In Alameda County Superior Court jury on Monday awarded more than $2 billion in damages from Monsanto Co. to a Livermore couple who claimed the company’s Roundup weedkiller caused both of them to develop cancer, according to a spokeswoman for the plaintiff’s lawyers.
Lobbyist Claims Monsanto’s Roundup Is Safe To Drink, Freaks Out When Offered A Glass
When the company’s lawyer asked a juror after the verdict what the panel wanted to hear from Bayer, the juror responded that he wanted proof the chemical was safe: “I wanted you to get up and drink it.” The juror declined to be identified.Bloomberg
A Monsanto lobbyist did once claim in a televised interview that “you could drink a whole quart of [Roundup] and it won’t hurt you,”—though when offered, thought it was a convenient time to end the interview.
The award to Alva and Alberta Pilliod included $1 billion each in punitive damages and $55 million in compensatory damages for economic and non-economic losses for their non-Hodgkin’s lymphoma.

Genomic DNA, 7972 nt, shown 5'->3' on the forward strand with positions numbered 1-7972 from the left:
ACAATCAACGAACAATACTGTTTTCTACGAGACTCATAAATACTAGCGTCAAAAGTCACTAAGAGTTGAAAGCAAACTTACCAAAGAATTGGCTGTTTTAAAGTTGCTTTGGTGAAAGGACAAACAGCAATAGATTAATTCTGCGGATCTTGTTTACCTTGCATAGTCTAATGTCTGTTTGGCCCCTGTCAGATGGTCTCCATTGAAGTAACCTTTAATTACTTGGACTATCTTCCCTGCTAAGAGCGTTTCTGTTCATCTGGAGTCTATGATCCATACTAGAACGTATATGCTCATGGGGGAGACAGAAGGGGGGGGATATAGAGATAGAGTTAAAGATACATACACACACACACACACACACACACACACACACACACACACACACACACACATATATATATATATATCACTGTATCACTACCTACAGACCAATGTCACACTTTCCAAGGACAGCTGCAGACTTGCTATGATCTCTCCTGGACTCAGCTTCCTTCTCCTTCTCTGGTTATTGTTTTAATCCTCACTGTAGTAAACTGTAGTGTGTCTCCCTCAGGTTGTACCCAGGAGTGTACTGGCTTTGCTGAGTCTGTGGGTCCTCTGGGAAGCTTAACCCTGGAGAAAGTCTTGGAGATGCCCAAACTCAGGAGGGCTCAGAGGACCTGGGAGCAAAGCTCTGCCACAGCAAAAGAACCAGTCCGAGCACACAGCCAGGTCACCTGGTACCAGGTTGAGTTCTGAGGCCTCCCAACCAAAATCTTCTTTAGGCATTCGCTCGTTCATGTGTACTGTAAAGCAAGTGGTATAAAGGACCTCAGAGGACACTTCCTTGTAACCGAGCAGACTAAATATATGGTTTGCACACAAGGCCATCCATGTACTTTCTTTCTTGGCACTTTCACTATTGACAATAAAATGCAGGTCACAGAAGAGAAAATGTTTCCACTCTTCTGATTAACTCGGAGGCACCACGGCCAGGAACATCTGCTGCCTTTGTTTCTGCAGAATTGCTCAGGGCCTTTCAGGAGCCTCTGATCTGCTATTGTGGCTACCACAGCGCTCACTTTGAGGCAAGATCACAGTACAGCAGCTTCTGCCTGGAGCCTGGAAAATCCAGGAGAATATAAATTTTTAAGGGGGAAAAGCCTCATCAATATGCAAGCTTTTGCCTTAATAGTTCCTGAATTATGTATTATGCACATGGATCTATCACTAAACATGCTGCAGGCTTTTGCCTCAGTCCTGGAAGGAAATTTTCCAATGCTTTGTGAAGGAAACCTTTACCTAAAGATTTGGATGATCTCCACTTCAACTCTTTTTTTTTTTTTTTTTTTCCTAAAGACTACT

The couple’s case is the third to result in a verdict against Monsanto and is the largest judgment thus far against the agribusiness company, now owned by Bayer AG of Germany.
In the first two cases, a San Francisco Superior Court jury last year awarded former school groundskeeper Dewayne Johnson of Vallejo $289 million, later reduced by the trial judge to $78 million. In March, a federal jury in San Francisco granted $80 million to Edwin Hardeman of Santa Rosa.
The three cases are the first to go to trial nationwide among more than 13,000 lawsuits filed in state and federal courts against Monsanto by people who say exposure to Roundup, the world’s most widely used herbicide, contributed to their cancer.
The jury in the Pilliod case found that Roundup was a substantial factor in causing the couple’s cancers and that Monsanto sold a defective product, failed to warn consumers of the dangers and was negligent.
The punitive damages, according to the verdict, were for “malice, oppression or fraud” on Monsanto’s part, defined in the jury instructions as including willful and knowing disregard for human safety.
Alva Pilliod, 76, and Alberta Pilliod, 74, were diagnosed with non-Hodgkin’s lymphoma in 2011 and 2015. They testified they sprayed Roundup on weeds on several properties for three decades and believed it was safe because the product labels and television advertisements did not warn of a cancer risk.
Bayer said it will appeal the verdict. It is also appealing the previous two verdicts.